Irises have come a long way from Grandma’s purple “flags.” Those old-fashioned tall bearded irises remain popular, but today the colors reflect the rainbow as Dewey Long’s Kirkwood yard attests.
Scattered throughout his garden, Long has about 20 hybridized irises mixed among his other flowers including lilies, a Mr. Lincoln red rose, peonies and a bright pink azalea in full bloom.
“I’m not an iris aficionado,” said Long, a member of the Kirkwood Iris Society. “I’m a gardener. I like to have flowers around.”
On a recent tour of his garden, Long pointed out his many unique irises, which received accolades from fellow Kirkwood Iris Society member Mary Ann Campbell of South City. She pointed out one iris called “Cuchara Pass,” which has what she called a beautiful plicata pattern with stippled petals and an overlay of yellow and purple hues.
“Hybridizers have come up with more and more unusual characteristics over the years,” she said.
Campbell said the hybridizer takes different irises and develops them into unusual patterns. Once the new iris is sustainable, it is introduced and becomes a named iris in the American Iris Society registry.
The majority of Long’s irises are from hybridizer David Miller from Golden, Colorado, who he met at a high school reunion. Miller is married to a woman who went to school with Long’s wife. When Miller asked Long if he grew irises and he said yes, Miller sent him 20 varieties of irises.
Miller names his irises after his granddaughters, “Clara’s Choice” and “Princess Ellen,” and points of interest in southern Colorado like the bi-color purple and white beauty called “Crestone Peak” and “Cuchara Pass.”
Some Kirkwood Iris Society members, including Long, recently returned from the American Iris Society National Convention in California. During an iris auction, Long outbid everyone and brought home a new Miller iris with chocolate blooms. He’s hoping he’ll be able to showcase that prize next year in his garden.
Long said he doesn’t have a favorite iris, but does have a fondness for yellows and the variations on that theme such as the rich “Butterscotch Blush.”
“An iris was the first thing I ever planted,” Long said, noting it was a rhizome his mother bought called “New Snow, which was all white when it bloomed.
The iris has also been Campbell’s favorite flower since she was a child when she called them “flags.”
“I thought of iris as grandmother flowers since they lined the fences of many grandmothers’ yards in the neighborhood,” she said. “I love other plants, too. I’m an herbalist and I grow and use a lot of herbs.”
While the tall bearded iris remains very popular, Campbell mentioned a few of the large number of varieties available including the Siberian, Chinese Crested and Louisiana irises. She said the Louisiana iris is popular in St. Louis, but it’s hard to grow here unlike in Louisiana where it thrives.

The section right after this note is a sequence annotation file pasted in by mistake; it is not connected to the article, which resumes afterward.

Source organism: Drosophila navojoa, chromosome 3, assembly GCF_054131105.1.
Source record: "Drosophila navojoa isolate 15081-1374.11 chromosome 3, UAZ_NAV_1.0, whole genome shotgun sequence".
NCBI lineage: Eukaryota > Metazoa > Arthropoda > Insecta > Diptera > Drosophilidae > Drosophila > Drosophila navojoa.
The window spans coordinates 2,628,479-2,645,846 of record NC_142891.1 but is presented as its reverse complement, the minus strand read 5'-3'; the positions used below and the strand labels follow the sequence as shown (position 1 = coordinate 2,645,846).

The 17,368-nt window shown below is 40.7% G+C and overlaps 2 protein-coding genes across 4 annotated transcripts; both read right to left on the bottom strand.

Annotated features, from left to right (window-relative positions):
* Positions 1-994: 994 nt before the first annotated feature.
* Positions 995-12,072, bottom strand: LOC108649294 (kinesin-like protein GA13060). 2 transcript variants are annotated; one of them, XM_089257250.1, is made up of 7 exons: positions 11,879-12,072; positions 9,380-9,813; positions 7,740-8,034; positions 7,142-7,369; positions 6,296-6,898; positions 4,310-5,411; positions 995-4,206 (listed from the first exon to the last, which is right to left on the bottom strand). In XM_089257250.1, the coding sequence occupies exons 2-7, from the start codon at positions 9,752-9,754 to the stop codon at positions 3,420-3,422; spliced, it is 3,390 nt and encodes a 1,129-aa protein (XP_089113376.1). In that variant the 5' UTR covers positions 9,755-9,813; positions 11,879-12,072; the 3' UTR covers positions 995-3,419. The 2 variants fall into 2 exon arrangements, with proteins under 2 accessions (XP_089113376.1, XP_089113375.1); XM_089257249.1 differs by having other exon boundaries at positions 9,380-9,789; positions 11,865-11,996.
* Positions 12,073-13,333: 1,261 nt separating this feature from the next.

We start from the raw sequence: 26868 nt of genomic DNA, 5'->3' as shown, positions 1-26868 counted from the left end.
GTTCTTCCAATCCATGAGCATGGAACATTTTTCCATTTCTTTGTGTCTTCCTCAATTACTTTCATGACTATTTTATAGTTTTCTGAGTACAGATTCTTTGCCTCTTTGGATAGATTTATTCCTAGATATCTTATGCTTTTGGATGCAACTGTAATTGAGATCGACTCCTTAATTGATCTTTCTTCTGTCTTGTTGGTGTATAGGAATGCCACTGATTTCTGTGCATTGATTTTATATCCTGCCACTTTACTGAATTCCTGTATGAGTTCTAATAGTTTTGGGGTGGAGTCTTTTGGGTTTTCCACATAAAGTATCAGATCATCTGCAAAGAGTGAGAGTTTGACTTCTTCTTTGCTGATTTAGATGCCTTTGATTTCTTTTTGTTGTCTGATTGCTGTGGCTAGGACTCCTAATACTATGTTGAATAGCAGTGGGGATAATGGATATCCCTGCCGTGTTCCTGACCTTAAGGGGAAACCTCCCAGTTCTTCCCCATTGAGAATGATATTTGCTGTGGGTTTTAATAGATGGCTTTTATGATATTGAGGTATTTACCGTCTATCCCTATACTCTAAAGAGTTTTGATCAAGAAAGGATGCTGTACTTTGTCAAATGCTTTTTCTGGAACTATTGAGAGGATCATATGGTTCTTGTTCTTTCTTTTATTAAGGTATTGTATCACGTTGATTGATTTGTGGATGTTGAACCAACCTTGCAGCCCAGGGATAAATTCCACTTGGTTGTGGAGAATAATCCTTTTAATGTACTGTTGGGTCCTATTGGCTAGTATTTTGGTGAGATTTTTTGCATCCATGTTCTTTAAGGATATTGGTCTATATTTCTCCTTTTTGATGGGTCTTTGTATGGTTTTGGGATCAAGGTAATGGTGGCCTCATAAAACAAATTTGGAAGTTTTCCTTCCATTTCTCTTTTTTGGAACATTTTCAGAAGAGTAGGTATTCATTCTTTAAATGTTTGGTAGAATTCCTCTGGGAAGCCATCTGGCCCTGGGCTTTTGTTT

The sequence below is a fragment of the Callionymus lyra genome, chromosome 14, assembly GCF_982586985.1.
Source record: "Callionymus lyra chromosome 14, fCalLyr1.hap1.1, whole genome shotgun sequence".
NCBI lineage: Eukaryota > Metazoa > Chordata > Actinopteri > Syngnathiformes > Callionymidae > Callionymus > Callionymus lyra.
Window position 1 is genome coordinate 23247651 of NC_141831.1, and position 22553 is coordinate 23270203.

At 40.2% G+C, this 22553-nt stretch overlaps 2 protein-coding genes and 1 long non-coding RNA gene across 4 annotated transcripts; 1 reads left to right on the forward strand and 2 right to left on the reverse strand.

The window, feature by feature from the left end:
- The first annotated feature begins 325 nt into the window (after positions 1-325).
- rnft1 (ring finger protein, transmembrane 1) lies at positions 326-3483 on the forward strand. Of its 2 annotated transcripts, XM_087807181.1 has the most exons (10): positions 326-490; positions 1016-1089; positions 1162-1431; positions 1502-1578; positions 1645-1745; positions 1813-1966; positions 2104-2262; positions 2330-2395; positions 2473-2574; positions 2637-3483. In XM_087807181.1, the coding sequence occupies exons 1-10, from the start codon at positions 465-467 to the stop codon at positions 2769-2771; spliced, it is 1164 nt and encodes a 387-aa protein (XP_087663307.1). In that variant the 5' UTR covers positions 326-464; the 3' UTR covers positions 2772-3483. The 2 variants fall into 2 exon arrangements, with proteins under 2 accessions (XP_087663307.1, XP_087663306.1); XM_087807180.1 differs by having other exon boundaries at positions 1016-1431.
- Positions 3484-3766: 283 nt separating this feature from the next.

Kirkwood Iris Society
The Kirkwood Iris Society began in 1992 and has about a dozen dedicated iris enthusiasts. The society is a member club of Region 18 (composed of Missouri and Kansas) of the American Iris Society.
“We are a laid-back group of people who want to learn and teach about irises,” said Campbell, who serves as the membership chair for Region 18.
What the Kirkwood group lacks in membership, it makes up for in activities. Earlier this week, the Kirkwood Iris Society held a Classroom Iris Project for students at Churchill School in Town and Country. It is beginning a similar project at the American Heritage Girls Club at Kirkwood’s St. Peter School.
“We will have a program where we teach them about iris,” Campbell said. “We’ll encourage the girls to grow irises and work with them, and eventually they may have a show.”
She said the girls will be working toward a badge similar to Girl Scouts.
“The idea is to spread the love of irises and about how easy they are to grow and hopefully bring up more irisarians,” Campbell said. “They might catch the bug.”
May is Iris Month when the irises are in full bloom so it’s “iris everything,” Campbell said.
On Sunday, May 19, the Kirkwood Iris Society is holding a tour featuring two to three gardens, plus the iris garden in Mudd’s Grove In Kirkwood, which the society maintains.
On Aug. 3 and 4, the Kirkwood Iris Society and the Greater St. Louis Iris Society will hold its annual iris sale at the Missouri Botanical Garden.
On Sept. 13-15 the Kirkwood group will sell quality irises at low prices at the Kirkwood Greentree Festival.
To get started growing iris, Campbell said the most important thing to do is to plant iris rhizomes shallowly in the fall in full sun in an area with good drainage. Irises that grow well in this area can be found at the club’s sales at Greentree Festival and the Missouri Botanical Garden.
The Kirkwood Iris Society meets monthly on Sundays at 1 p.m., February through May, at the American Legion Hall, 314 S. Clay in Kirkwood.
In July, the group has a potluck picnic and iris auction. The year concludes with a Phabulous Pheast in November. Annual dues are $5. New members are welcome. For more information on the club or the May 19 tour, email Campbell at firstname.lastname@example.org.